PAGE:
I often hear people comment that they are not motivated enough to work for themselves.
They imply the temptations of tellie, tea and comfy slippers would be too great. As if, somehow, the kind of willpower and discipline required to resist these delights are the preserve of a lucky, very motivated few.
This idea seemed to be re-enforced during a discussion following an interesting but unrelated post over at Employee Evolution. An artist aspiring to self-employment asked:
…since you are working for yourself how do you avoid the temptation to sleep in on rainy days and get daily motivation? … I fear the “oh I’ll do it later” mentality and being secluded, which I feel would get lonely…
To which another commenter suggested that working for a small company might better suit this person’s “mindset”.
It’s good to see people offering suggestions and support to others within an encouraging environment. But I’m concerned that comments like this lack vision.
Mindsets are just that – minds which have been set in a certain way. But it does not mean they are set in stone.
I don’t consider myself to have a lot of willpower. I’m not especially disciplined either, and, as I’ve explained before, I sometimes have to work hard to motivate myself to work. I’d bet these factors alone would see me fail many of the ubiquitous online quizzes offering to assess my suitability to be my own boss.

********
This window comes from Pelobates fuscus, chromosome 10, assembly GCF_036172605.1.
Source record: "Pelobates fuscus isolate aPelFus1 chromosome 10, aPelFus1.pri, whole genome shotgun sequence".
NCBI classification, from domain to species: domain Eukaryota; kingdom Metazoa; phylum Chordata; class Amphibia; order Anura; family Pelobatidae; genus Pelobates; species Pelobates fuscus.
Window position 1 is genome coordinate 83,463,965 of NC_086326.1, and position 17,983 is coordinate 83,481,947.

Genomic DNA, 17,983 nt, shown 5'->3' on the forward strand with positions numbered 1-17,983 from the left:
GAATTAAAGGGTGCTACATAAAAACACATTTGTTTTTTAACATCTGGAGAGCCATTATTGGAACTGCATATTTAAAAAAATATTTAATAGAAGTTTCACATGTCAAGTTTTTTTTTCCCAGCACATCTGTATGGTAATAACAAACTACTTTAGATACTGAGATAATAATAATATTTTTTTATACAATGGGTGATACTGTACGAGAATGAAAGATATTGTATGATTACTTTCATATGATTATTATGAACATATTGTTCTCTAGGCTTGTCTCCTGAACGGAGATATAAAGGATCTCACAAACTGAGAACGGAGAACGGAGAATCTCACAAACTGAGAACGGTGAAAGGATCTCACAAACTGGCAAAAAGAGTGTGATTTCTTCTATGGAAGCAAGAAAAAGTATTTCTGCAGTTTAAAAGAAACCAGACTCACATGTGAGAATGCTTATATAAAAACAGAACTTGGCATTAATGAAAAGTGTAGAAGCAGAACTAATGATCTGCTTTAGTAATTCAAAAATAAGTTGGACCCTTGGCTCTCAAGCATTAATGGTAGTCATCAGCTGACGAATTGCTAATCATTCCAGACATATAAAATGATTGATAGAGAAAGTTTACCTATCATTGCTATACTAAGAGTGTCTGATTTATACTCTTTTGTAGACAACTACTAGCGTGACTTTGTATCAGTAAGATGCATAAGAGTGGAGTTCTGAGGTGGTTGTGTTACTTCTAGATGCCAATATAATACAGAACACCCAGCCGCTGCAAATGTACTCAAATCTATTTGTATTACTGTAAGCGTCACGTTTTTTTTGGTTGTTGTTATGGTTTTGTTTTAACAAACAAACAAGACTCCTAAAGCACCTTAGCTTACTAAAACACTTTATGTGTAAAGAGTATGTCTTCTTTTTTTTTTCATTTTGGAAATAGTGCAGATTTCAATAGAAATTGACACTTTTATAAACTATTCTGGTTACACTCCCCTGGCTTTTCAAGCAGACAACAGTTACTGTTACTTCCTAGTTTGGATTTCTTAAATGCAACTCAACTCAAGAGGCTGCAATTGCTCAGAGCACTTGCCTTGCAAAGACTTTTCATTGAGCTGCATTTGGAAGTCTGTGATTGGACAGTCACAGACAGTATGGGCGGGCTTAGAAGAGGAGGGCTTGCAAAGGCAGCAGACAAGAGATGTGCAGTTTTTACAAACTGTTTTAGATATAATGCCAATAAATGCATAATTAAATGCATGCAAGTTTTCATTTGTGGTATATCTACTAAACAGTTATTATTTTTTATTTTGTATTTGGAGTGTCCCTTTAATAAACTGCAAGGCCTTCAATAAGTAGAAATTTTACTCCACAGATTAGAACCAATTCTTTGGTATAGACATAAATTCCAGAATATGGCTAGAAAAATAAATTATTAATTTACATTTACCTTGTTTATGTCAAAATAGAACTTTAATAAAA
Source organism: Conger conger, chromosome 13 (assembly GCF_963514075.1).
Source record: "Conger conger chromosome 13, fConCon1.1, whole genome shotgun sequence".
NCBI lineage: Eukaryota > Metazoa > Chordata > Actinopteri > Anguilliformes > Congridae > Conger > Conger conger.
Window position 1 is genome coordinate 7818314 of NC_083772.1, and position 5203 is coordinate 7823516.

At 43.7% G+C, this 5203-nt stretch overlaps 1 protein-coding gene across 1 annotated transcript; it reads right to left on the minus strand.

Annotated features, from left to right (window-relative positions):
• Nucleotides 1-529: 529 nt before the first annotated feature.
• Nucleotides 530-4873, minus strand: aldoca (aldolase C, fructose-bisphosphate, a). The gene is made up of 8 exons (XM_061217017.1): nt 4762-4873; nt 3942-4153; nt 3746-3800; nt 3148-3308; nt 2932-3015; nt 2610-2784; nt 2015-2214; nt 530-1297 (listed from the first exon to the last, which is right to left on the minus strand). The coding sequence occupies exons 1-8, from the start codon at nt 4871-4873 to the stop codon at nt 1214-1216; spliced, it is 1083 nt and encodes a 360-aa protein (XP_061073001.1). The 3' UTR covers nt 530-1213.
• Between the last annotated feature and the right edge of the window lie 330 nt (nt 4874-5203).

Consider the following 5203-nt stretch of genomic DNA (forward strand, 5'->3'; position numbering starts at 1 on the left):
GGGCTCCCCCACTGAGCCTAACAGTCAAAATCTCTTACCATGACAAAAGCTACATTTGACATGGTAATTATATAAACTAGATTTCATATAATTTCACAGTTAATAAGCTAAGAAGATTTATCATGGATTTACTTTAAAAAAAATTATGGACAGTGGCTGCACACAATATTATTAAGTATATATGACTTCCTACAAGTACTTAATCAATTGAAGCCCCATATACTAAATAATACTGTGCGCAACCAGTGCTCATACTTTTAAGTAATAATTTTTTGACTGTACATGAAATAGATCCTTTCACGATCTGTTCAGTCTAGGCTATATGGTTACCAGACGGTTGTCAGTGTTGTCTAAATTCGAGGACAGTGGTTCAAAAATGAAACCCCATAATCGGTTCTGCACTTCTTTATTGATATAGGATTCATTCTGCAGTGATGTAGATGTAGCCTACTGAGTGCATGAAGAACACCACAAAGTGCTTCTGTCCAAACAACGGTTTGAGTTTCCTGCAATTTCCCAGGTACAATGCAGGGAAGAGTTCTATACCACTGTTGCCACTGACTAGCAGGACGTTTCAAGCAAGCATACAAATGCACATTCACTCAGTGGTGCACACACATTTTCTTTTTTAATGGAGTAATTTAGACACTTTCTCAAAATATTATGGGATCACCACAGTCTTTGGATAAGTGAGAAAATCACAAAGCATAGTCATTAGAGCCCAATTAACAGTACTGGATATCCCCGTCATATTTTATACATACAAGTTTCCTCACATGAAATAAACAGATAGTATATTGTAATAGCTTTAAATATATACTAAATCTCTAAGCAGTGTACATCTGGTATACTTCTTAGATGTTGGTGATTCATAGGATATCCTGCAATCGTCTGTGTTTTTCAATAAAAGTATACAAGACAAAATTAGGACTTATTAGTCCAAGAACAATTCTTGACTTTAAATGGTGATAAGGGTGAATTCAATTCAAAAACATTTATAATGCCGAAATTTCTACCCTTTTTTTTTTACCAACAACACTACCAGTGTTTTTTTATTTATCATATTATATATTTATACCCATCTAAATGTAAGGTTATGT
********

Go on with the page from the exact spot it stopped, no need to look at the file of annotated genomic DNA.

So how have I done it?
I suggest aspiring freelancers turn their fears around and ask themselves, “what do I need to do to ensure that I don’t feel secluded / lack motivation / [insert any other concerns here]?”. This technique really helped me when I was starting out, and still does today.
Greg Hollings over at Location Independent Living did a great job of showing how he overcame his freelancing fears in an excellent post called Three Fears I Had About Leaving The Rat Race That Came True (And How I Overcame Them). Best of all, he prompted some really useful and empowering suggestions from other freelancers in the comments section.
Properly thinking through the answers to these kinds of questions will offer you a more realistic insight into whether self-employment is a step you are truly willing and able to take.
Ultimately, it’s about creating new habits and a new mindset for yourself.
I’m not for a minute underestimating the skills required to work for yourself, or the complex combination of other internal and external factors. But I can’t help thinking that if I can work for myself, then there’s a lot more people out there who could too – if they really wanted to.
All of this shows that if you’re seriously considering whether you can cut it on your own, feeling afraid and unsure of yourself should not be reasons in themselves to deter you.
Instead, you can use your fear as fuel to feed your likelihood of success.
What fears do you have about freelancing? How can you turn them around?